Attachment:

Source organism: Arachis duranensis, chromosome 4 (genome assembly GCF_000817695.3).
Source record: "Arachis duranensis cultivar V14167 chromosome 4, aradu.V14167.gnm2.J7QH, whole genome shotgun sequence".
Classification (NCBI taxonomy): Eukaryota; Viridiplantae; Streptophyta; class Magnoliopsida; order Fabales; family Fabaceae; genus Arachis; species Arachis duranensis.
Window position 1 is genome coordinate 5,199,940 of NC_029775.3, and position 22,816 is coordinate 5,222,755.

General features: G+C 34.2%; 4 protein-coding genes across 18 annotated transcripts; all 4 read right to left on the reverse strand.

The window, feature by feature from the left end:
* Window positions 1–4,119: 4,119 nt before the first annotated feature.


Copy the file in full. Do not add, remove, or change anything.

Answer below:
Source organism: Arachis duranensis, chromosome 4 (genome assembly GCF_000817695.3).
Source record: "Arachis duranensis cultivar V14167 chromosome 4, aradu.V14167.gnm2.J7QH, whole genome shotgun sequence".
Classification (NCBI taxonomy): Eukaryota; Viridiplantae; Streptophyta; class Magnoliopsida; order Fabales; family Fabaceae; genus Arachis; species Arachis duranensis.
Window position 1 is genome coordinate 5,199,940 of NC_029775.3, and position 22,816 is coordinate 5,222,755.

General features: G+C 34.2%; 4 protein-coding genes across 18 annotated transcripts; all 4 read right to left on the reverse strand.

The window, feature by feature from the left end:
* Window positions 1–4,119: 4,119 nt before the first annotated feature.